- Even though the motor braking current gets greater, as Vmot_avg gets further away from Vg, that doesn’t mean that all that current will re-charge the battery: only during the on-time does the current flow through the battery. As you decrease Vmot_avg to increase the braking current, tonwill decrease as well and the re-charging effect will decrease with it. To be more precise, the amount of energy transferred in each cycle to the battery is the following:Ere-charge = Vbat * Imot_avg * tonwhich becomes this after doing the proper substitutions for Imot_avg and Vmot_avg:Ere-charge = Vbat/Rm*(Vbat*ton/tcycle-Vg)*tonAs you can see this is a quadratic function of ton, and it reaches its maximum whenton = 1/2 * Vg/Vbat * tcyclein other words when the Vmot_avg is half of Vg. This effect will further limit your ability to regenerate energy from the motor while braking, or your ability to quickly brake the motor while maintaining good re-generation efficiency, depending on which way you look at it.
Even if you’re fine with all the limitations above, the question still remains: what to do with the back-converted energy? If your system is battery operated, the battery may or may not absorb this energy, depending on its technology. Even more serious problem is that the amount of charge a battery can take depends on its charge level – a fully charged battery can’t take any more charge. This means that you either risk overcharging your battery or limit your braking capability at least under some circumstances. Neither options are too pleasing.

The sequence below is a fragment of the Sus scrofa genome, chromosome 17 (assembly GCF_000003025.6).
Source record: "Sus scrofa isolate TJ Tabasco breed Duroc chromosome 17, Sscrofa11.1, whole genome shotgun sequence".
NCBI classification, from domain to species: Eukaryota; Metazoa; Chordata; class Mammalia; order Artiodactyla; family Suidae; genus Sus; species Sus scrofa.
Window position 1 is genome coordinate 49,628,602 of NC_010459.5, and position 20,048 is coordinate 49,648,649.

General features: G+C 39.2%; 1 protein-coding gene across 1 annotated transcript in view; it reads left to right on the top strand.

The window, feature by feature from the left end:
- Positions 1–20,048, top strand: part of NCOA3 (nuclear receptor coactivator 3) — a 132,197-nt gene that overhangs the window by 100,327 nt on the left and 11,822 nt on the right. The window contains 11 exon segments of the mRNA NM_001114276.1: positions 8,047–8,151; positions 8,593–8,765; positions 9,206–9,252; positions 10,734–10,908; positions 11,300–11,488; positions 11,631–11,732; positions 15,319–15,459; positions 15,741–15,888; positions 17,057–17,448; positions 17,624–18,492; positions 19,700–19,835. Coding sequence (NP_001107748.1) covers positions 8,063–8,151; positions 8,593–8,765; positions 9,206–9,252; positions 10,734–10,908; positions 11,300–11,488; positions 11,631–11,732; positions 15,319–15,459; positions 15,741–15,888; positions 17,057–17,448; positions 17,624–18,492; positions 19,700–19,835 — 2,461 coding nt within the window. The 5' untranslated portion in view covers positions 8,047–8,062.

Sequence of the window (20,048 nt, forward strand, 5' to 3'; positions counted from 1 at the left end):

If you run your system from mains (and necessarily through a power supply, since mains is AC and we’re driving a DC motor here), you’re even more limited: unless you specially design your power supply, it simply can’t pump energy back into the power outlet.
In both cases it seems that your safest bet is to consume or store the regenerated energy locally. If you have other loads consuming power, of course you can power those loads up to their current requirements. You might have lights, computers, other motors, heaters, sensors, what not running at the same time, that need energy. All that is great, but you don’t want the brake distance depend on how much the seat-wormer is on in your car, do you?